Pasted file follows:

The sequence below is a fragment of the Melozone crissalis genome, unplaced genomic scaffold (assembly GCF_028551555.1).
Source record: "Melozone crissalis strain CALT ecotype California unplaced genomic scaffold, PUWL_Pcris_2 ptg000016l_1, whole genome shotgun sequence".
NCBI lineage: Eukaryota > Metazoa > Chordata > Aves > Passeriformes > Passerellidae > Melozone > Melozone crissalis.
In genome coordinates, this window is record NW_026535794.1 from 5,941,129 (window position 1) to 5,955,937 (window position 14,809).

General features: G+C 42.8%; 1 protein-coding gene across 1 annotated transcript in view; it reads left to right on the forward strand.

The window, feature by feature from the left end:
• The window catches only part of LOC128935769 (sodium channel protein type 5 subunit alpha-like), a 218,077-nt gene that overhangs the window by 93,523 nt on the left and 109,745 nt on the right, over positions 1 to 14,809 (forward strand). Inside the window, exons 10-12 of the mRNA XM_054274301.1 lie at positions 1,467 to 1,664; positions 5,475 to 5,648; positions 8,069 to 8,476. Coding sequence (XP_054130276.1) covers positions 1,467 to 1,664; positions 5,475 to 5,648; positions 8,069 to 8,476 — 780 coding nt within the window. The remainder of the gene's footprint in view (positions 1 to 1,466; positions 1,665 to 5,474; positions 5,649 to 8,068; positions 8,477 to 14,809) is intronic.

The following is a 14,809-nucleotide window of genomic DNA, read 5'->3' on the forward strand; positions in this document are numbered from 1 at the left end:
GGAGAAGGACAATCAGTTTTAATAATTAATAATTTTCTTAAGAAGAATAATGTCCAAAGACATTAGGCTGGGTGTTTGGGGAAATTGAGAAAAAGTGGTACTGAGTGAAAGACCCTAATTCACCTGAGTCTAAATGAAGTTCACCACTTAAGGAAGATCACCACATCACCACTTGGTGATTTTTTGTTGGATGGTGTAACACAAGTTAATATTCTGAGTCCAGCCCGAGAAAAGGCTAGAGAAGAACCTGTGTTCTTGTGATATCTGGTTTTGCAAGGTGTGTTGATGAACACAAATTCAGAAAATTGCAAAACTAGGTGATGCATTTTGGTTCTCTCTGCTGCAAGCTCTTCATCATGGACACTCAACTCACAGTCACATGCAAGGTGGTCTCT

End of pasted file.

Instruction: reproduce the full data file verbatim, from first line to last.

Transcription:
The sequence below is a fragment of the Melozone crissalis genome, unplaced genomic scaffold (assembly GCF_028551555.1).
Source record: "Melozone crissalis strain CALT ecotype California unplaced genomic scaffold, PUWL_Pcris_2 ptg000016l_1, whole genome shotgun sequence".
NCBI lineage: Eukaryota > Metazoa > Chordata > Aves > Passeriformes > Passerellidae > Melozone > Melozone crissalis.
In genome coordinates, this window is record NW_026535794.1 from 5,941,129 (window position 1) to 5,955,937 (window position 14,809).

General features: G+C 42.8%; 1 protein-coding gene across 1 annotated transcript in view; it reads left to right on the forward strand.

The window, feature by feature from the left end:
• The window catches only part of LOC128935769 (sodium channel protein type 5 subunit alpha-like), a 218,077-nt gene that overhangs the window by 93,523 nt on the left and 109,745 nt on the right, over positions 1 to 14,809 (forward strand). Inside the window, exons 10-12 of the mRNA XM_054274301.1 lie at positions 1,467 to 1,664; positions 5,475 to 5,648; positions 8,069 to 8,476. Coding sequence (XP_054130276.1) covers positions 1,467 to 1,664; positions 5,475 to 5,648; positions 8,069 to 8,476 — 780 coding nt within the window. The remainder of the gene's footprint in view (positions 1 to 1,466; positions 1,665 to 5,474; positions 5,649 to 8,068; positions 8,477 to 14,809) is intronic.

The following is a 14,809-nucleotide window of genomic DNA, read 5'->3' on the forward strand; positions in this document are numbered from 1 at the left end:
GGAGAAGGACAATCAGTTTTAATAATTAATAATTTTCTTAAGAAGAATAATGTCCAAAGACATTAGGCTGGGTGTTTGGGGAAATTGAGAAAAAGTGGTACTGAGTGAAAGACCCTAATTCACCTGAGTCTAAATGAAGTTCACCACTTAAGGAAGATCACCACATCACCACTTGGTGATTTTTTGTTGGATGGTGTAACACAAGTTAATATTCTGAGTCCAGCCCGAGAAAAGGCTAGAGAAGAACCTGTGTTCTTGTGATATCTGGTTTTGCAAGGTGTGTTGATGAACACAAATTCAGAAAATTGCAAAACTAGGTGATGCATTTTGGTTCTCTCTGCTGCAAGCTCTTCATCATGGACACTCAACTCACAGTCACATGCAAGGTGGTCTCT